I have heard of hamstick Yagis. That would give you some gain, so you may be able to out-perform a dipole (of course,you would need a rotator, though). I don't know how they work, but I guess you proably change the size of the whip or otherwise make the reflectors longer and directors smaller. Hamsticks are 7 feet long, so the elements would be about 14 feet across. It may be better just to get a tribander.
I use a variant of the HamStick dipole for 10M. My 10M rigid-rotatable dipole is made from 2 normal fiberglass CB whips, pruned to 10M, and works well with no more than 1.5 SWR across the 10M band. It is up at about 32 feet. Also, with the tuner, it will work 10, 12, 15, 17, & 20M. I also have experiment (at a JOTA event) with one made out of 1/4" diameter 304 stainless, with equal results.
I just recently tried this for 40 m, and it worked ok. I had the two elements up about 15 feet (one possible reason for poor matching) and the two elements are not identical. One is a Ham-Stick from about 10 years ago, and the other is an MFJ variant about a year old. The are of slightly different physical dimensions (coil size, whip length are a few inches different.) As far as the Yagi goes, shorter antennas have lower radiaton resistance, and using parasitic elements may likely compound this problem. My antenna support was a PVC mast that requires no guying and holds two pair of these dipoles, although to date I have only put one up in the air at a time. Since I live in a basement appartment, I wanted something that could be put up/taken down by one person in 5 minutes, in the dark, and this works fairly well.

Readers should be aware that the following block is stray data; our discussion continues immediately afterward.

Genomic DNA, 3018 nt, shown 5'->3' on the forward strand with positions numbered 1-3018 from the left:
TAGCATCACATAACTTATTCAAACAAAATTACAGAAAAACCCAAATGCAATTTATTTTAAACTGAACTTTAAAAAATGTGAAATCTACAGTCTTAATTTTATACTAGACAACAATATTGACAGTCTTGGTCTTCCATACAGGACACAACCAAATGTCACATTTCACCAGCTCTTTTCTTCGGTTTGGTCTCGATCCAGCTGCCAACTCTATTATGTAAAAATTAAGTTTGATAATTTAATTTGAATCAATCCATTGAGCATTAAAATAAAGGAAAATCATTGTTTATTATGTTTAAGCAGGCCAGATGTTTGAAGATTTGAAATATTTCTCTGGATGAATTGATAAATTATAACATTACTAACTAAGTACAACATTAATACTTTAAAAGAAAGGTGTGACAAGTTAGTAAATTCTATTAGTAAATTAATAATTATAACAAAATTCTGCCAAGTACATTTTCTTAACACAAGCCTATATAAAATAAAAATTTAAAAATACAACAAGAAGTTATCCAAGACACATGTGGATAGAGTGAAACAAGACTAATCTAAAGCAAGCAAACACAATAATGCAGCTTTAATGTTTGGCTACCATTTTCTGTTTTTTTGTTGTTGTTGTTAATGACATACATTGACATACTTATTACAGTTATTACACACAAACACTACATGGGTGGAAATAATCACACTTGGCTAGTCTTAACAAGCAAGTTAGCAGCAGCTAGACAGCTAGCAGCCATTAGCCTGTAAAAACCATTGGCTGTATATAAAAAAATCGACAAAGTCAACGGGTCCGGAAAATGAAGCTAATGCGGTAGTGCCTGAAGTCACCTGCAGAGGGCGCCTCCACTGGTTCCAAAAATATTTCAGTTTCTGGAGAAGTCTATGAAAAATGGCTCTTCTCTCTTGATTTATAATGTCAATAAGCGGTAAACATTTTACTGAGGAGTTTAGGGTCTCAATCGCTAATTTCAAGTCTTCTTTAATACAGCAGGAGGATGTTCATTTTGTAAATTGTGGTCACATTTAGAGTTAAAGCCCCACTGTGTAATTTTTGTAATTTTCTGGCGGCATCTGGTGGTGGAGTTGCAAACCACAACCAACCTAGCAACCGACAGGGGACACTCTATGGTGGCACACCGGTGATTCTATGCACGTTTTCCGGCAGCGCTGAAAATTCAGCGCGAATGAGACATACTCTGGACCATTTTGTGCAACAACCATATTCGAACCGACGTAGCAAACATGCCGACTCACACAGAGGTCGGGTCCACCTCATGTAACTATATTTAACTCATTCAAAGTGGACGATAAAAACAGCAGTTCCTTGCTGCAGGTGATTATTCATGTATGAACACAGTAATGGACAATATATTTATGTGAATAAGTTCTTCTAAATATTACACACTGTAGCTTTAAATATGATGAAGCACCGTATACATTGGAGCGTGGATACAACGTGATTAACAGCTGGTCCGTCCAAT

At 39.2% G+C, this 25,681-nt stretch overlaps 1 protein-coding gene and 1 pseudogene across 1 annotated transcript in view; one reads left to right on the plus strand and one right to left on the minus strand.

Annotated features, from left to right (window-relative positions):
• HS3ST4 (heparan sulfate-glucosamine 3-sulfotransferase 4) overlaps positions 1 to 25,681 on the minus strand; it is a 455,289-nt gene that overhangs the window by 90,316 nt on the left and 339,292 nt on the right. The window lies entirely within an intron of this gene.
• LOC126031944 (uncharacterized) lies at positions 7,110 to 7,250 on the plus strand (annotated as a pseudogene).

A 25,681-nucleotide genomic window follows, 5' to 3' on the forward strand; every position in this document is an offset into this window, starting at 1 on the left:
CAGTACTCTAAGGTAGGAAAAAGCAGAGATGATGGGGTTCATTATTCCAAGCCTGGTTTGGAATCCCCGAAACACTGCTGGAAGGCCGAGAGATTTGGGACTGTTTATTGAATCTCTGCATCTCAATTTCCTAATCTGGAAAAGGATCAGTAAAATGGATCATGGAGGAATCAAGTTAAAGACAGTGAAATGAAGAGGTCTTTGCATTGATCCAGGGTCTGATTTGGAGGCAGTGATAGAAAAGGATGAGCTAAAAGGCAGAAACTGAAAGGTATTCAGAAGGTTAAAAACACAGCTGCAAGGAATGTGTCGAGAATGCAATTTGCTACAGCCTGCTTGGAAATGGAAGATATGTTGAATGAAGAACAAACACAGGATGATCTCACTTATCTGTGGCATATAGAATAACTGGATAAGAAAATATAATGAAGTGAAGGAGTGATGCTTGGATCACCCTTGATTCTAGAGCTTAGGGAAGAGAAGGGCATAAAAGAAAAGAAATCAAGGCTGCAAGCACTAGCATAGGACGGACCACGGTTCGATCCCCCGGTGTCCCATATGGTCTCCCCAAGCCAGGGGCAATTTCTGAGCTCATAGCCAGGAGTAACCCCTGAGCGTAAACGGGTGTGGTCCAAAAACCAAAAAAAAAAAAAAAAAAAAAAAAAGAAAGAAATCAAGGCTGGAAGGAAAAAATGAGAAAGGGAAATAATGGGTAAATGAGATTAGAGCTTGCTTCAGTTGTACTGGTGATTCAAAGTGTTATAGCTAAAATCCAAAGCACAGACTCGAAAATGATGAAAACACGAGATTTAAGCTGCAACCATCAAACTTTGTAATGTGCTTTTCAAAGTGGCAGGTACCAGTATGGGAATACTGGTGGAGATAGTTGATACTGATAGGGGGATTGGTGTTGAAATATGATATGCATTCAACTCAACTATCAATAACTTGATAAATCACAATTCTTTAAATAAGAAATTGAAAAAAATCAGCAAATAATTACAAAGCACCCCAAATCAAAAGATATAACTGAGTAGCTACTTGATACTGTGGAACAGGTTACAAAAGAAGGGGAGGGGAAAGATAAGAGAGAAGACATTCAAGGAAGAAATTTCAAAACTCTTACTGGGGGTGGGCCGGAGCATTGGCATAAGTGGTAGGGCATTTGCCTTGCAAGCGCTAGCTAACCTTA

Conserve bandwidth-QRS PSE!
Murphy's law has taken effect. Up until I read the original message yesterday, at least once a day I would come across the website that sold the required adapter to construct this Ham Stick Dipole.
Of course, now that this info would be good to have, I can't find it.
But I'm still looking.
It's really quite easy to construct, two fiberglass whip bumpermount adapters put back to back...offset so PL-259s can be attached. But I wish I could find the website...
73, Jim - kc2jca
For those interested, here is an article on the subject of the Hamstick Dipole. #Included in the article are several references, including one to what I believe must be the web site that Jim was looking for.